Eric Joyce, Marketing Specialist
We are pleased to announce the University of Michigan has now reached more than five million lifelong learners around the world!
This is an exciting new milestone as Academic Innovation continues its mission to shape the future of learning by enabling personalized, engaged and lifelong learning while continuing to redefine public residential education at a 21st century research university. As a pioneer in digital learning and learning analytics, Michigan began reaching lifelong learners through massive open online courses (MOOCs) in 2012 as a founding partner with Coursera. We since continued to provide personalized pathways to lifelong learning when forming a strategic partnership with edX in late 2015.
MOOCs provide high quality learning experiences for U-M students in Ann Arbor as well as lifelong learners worldwide. These digital courses incorporate world-class educational content to enable engaged learning and trigger challenging discussions for the U-M community and beyond. We are focused on how U-M can use digital learning tools to remove barriers to, and challenge assumptions about, teaching and learning through these courses in partnership with faculty innovators from the Michigan’s 19 colleges and schools. This has resulted in the development of 92 courses delivered through our partners now reaching more than five million lifelong learners from across the globe.
The Office of Digital Education & Innovation (DEI) announced that it has changed its name to the Office of Academic Innovation. This change reflects the evolution of the office’s mission and activities and its role in redefining the public research university and its role in preparing U-M for its next stage of leadership in higher education.
“The Office of Academic Innovation is charged with creating a culture of innovation in learning,” said Martha Pollack, Provost and Executive Vice President for Academic Affairs. “As we head into our Bicentennial year, we celebrate our long-standing commitment to innovation in teaching and learning and are eager to continue catalyzing experiments that are shaping the great public research university.”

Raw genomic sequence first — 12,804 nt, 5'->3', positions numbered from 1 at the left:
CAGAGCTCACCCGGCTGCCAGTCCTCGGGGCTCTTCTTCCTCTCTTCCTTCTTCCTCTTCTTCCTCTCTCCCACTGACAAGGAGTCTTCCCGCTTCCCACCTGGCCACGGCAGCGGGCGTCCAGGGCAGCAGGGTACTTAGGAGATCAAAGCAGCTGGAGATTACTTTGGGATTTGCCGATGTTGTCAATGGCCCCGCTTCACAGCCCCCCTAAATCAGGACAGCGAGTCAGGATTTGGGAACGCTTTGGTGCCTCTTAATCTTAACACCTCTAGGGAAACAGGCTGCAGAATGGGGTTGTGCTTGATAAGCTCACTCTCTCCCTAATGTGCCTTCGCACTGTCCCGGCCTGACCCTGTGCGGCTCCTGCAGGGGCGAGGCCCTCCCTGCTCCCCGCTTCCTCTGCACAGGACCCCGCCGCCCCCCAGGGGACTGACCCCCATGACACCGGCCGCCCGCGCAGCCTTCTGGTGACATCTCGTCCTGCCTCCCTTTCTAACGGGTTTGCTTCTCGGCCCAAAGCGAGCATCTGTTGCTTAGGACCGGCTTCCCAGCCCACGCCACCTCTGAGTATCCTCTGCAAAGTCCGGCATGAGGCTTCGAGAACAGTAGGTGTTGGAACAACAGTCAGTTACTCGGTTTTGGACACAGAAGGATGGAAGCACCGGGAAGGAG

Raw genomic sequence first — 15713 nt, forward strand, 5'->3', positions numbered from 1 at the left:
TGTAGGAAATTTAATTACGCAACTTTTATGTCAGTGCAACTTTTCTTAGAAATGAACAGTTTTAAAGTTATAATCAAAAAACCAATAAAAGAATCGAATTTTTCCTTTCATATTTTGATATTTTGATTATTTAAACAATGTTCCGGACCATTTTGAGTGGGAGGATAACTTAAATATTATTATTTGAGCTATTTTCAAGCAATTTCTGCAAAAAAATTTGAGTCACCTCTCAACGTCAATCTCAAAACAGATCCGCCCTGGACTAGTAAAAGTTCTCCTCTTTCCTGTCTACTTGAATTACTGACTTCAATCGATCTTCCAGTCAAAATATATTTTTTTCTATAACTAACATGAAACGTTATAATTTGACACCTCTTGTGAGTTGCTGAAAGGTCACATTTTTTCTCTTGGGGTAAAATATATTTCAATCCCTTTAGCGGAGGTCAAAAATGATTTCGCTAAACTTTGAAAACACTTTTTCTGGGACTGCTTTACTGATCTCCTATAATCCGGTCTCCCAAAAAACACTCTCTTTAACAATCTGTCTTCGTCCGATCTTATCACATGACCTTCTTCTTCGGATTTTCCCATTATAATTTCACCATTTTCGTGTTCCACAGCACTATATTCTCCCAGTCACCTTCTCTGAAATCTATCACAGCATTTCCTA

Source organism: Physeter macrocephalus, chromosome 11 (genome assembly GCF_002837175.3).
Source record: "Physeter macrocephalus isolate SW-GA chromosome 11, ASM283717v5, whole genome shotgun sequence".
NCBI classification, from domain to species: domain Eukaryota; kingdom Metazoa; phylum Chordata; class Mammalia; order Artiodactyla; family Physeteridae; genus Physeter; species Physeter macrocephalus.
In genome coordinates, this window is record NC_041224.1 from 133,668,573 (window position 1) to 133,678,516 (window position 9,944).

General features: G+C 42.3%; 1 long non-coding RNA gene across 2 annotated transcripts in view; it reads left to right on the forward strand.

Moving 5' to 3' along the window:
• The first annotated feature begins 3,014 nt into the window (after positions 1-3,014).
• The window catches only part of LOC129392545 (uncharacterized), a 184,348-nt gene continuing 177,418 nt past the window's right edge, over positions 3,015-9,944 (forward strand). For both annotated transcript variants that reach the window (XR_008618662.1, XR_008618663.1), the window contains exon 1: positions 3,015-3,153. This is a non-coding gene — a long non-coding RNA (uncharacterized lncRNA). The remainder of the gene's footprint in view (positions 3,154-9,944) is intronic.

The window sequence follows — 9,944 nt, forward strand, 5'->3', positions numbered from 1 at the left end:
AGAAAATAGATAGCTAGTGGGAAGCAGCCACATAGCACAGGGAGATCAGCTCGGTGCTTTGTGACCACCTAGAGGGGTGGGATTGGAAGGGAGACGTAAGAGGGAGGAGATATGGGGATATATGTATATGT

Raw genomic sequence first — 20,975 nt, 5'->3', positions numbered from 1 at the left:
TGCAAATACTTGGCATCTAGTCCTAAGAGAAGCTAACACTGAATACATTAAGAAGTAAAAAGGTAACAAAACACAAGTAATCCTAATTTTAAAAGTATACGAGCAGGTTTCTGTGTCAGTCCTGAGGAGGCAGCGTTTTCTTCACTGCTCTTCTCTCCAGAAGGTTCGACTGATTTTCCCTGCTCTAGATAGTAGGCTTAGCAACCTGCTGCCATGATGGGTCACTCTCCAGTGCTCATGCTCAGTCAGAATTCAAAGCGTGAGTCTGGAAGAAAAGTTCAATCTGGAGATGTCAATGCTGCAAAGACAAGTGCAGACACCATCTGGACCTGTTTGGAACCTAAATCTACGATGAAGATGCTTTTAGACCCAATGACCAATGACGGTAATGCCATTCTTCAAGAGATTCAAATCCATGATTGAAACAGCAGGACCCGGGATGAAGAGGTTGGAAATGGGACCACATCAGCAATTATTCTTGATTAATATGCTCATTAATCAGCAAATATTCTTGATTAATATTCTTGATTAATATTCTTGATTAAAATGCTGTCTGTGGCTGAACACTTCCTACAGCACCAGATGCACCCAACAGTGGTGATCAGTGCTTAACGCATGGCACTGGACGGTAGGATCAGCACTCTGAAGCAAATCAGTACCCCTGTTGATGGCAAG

From its inception, the group has seeded experiments at the intersections of digital technology and residential education, personalization and learning analytics, and traditional and lifelong learning. The Office now aims to further position U-M as a national leader in academic innovation and is planning for an eventful 2016-17 academic year. The group will steward a new Presidential initiative, expand the Academic Innovation Labs, and renew the Academic Innovation Fund.
Academic Innovation Initiative: A New Collective Focus for the University of Michigan
President Mark Schlissel and Provost Martha Pollack announced this week that they will launch an Academic Innovation Initiative to consider how U-M will lead the way for higher education through the information age and further strengthen our impact on society. In a letter to all U-M faculty, the President and Provost charged the Office of Academic Innovation and the faculty members of the Academic Innovation Initiative Steering Committee to lead this campuswide discussion and to “examine how teaching can be enhanced by ubiquitous access to digital content, by unprecedented opportunities for connection, and by an explosion of data about learners, educators, and their interactions.”
This highly engaging and collaborative community discussion connects U-M’s commitments to academic excellence, inclusion and innovation in order to continue Michigan’s leadership role in defining how the world learns from and with a great public research university. “The potential here is enormous,” said President Schlissel in an address delivered at new faculty orientation, “as innovations developed right here at Michigan are creating new frontiers in personalized, engaged, and lifelong learning.”
Members of the U-M community are invited to attend a kickoff event of the Academic Innovation Initiative 2-5pm Thursday, Sept. 29 at the U-M Alumni Center. At the event, President Schlissel, Provost Pollack, and Vice Provost for Academic Innovation and Dean of Libraries James Hilton will formally launch the new initiative and invite the community to participate in the next stage in the evolution of U-M’s leadership in higher education. The event will also feature a panel presentation from faculty innovators at U-M followed by a reception.
The new initiative will expand upon the work underway at the Office of Academic Innovation and engage the community in fostering broad and enduring participation at U-M; exploring innovation in the residential experience; and,creating catalysts for academic innovation.